Riggleman's 2012 contract option with the Nationals reportedly carried a salary of $700,000. Presumably you can hire him next season to manage your team for the same, modest price. Or, you can bring in someone else with managerial experience for a bit more, as the Pittsburgh Pirates did this season by hiring former Colorado manager Clint Hurdle for about $1,000,000. Hurdle's career winning percentage in 7 seasons with the Rockies was .461, translating to 75 wins per season, or a WOR (Wins Over Riggleman) of 3. We seem to have established, based on absurdly limited data, that the Pirates paid $100,000 per WOR for their new manager.

(Indeed, 75 wins is a reasonable expectation for the P-Rats this year. Whether they overpaid or underpaid for Hurdle will be left as an exercise for the reader.)

Alternatively, Pittsburgh could have hired former Pirate, Phil "Scrap Iron" Garner, with a career WOR of 6, or Ken Macha, originally from Western PA, with an impressive, if shorter career WOR of 15. However, Macha's early career with the A's might be overvalued, in terms of WOR, with A's GM Billy Beane's stats-driven organization a more likely cause of the team's long-term success. Moreover, Macha had just come off a disappointing Brewers stint (WOR of 7).

Or, the Pirates could have hired a rookie manager with no established WOR, as the Brewers did in replacing Macha with Mike Scioscia's former assistant, Ron Roenicke. Roenicke faces a trial by fire. Brewers' GM Doug Melvin brought in front-line, free-agent starters Zack Greinke and Sean Marcum and kept slugger Prince Fielder for his contract year, widely assumed to be his last in Milwaukee. The expectations for the Brew Crew in 2011 are enormous, and it could be now or never -- which means that, for Roenicke, the only statistic that matters is WOL (Wins Over LaRussa).

Sunday, June 19, 2011

Ghost Racers of the Ninja Apocalypse

That distinctive screaming, whirring, movie-sound-effects noise filling the air this weekend emanates from the Milwaukee Mile at State Fair Park, where the Milwaukee 225 IndyCar Series race is being run. It's kind of cool, actually, and so is the knowledge that it will go away later today.

Running errands yesterday in The Silver Zloty -- there was an old radio ad in which a happy-go-lucky doofus said, "We were just looking for some throw pillows for the loveseat in the breezeway," and my noble quest was about that important -- I meandered up National Avenue in West Allis, within livestock-sniffing distance of the State Fairgrounds, and found myself in sudden peril, chased by a pack of black-hooded ninjas on black racing bikes holding small, laser-guided handweapons, their black helmets of the latest curved design concealing their eyes as they bore down on me with extreme intent, as if in the opening sequence of a Japanese action comic. No? Well, that's what it sounded like yesterday in the vicinity of the Milwaukee Mile.

The funny part is, I was listening to golf on the car radio while being chased by the invisible ninjas. Sportscaster Sean McDonough hosted ESPN Radio's coverage of the U.S. Open from Congressional Country Club, at which young Jedi knight Rory McIlroy seeks to redeem himself in the eyes of the August Master. At the time, it seemed like a better listening option than weekend infomercials for living trusts.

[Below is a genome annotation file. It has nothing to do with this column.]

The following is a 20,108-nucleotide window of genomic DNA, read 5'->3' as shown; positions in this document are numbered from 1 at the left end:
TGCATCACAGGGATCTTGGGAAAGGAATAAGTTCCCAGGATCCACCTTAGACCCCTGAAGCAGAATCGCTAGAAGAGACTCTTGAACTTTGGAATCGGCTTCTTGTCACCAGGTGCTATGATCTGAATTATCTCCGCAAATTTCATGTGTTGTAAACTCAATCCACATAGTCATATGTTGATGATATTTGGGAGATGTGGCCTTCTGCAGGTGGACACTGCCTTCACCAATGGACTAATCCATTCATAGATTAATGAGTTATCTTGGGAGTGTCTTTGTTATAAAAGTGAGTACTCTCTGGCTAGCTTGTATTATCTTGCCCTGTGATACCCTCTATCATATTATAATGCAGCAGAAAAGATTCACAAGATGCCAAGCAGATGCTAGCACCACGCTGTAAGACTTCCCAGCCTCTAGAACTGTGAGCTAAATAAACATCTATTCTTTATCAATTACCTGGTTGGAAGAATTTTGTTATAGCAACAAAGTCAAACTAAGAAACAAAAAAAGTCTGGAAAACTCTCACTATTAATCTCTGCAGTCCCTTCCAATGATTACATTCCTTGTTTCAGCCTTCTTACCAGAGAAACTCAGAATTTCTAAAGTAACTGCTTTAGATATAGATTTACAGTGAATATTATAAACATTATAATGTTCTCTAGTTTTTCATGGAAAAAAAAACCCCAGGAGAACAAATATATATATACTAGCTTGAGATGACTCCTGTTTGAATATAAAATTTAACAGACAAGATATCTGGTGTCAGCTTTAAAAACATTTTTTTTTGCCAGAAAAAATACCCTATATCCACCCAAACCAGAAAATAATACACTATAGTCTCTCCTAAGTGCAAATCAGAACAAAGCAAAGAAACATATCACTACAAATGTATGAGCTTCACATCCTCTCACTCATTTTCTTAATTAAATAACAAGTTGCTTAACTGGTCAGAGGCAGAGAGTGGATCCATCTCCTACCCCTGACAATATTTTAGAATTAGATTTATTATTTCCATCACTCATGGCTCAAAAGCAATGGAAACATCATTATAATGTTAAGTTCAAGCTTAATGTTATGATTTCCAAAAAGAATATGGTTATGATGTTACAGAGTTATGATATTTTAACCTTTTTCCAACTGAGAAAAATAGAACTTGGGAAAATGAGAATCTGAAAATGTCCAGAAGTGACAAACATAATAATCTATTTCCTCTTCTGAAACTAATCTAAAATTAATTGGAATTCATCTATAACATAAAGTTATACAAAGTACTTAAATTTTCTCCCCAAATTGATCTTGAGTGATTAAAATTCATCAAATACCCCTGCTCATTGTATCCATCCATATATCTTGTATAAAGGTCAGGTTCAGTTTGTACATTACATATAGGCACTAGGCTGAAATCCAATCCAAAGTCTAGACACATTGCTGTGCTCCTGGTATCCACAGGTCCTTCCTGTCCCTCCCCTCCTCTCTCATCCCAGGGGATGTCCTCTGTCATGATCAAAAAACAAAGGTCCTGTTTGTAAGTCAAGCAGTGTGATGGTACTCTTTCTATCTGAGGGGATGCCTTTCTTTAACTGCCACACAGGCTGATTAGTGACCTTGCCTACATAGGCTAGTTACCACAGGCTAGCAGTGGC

Now, I've been known to give the radio medium its due. Baseball on the radio is a continuing joy. I've listened to Matt LePay's countless calls of "Touchdown, Wisconsin!" on Saturday afternoons (probably while shopping for curtain rods). I've listened to the Indy 500 on the radio in fascinated amazement at the tight broadcast production. I've even been involved in offbeat radio sports in a small way myself; back in the day, for example, I wore a highly attractive orange life preserver in a small powerboat as the remote engineer for college radio broadcasts of crew races, hanging on for dear life. (Pro tip: position yourself and your puffy vest as a noise baffle between the guy with the microphone and the outboard motor. Pro tip 2: if he falls overboard, immediately yell, "Let go of the mike!")

But, it's hard to do golf on the radio. Exactly how fascinating can the basic arithmetic of the leaderboard possibly be? How many times can McDonough & Co. describe Phil Mickelson's booming, errant drives into the next zip code and his wedge shots to 18 inches from 85 feet, and sound surprised? How critical is it whether McIlroy's proficient game stacks up to that of Tiger Woods, whose absence looms over this tournament like a ghostly apparition? Why do golf announcers whisper during the putts when they're probably sitting in a studio in Bristol, watching on the big screen like everyone else?

Yet on this day, the broadcast team provided an informative, workmanlike depiction of the sights and action from Congressional, never letting the audience wonder for a moment what Mickelson or McIlroy or their caddies might be thinking -- it seems that, according to all golf announcers throughout history, all pro golfers have "the courage of champions" -- as I sped through West Allis intersections and took hard corners trying to shake the racing ninjas in hot pursuit.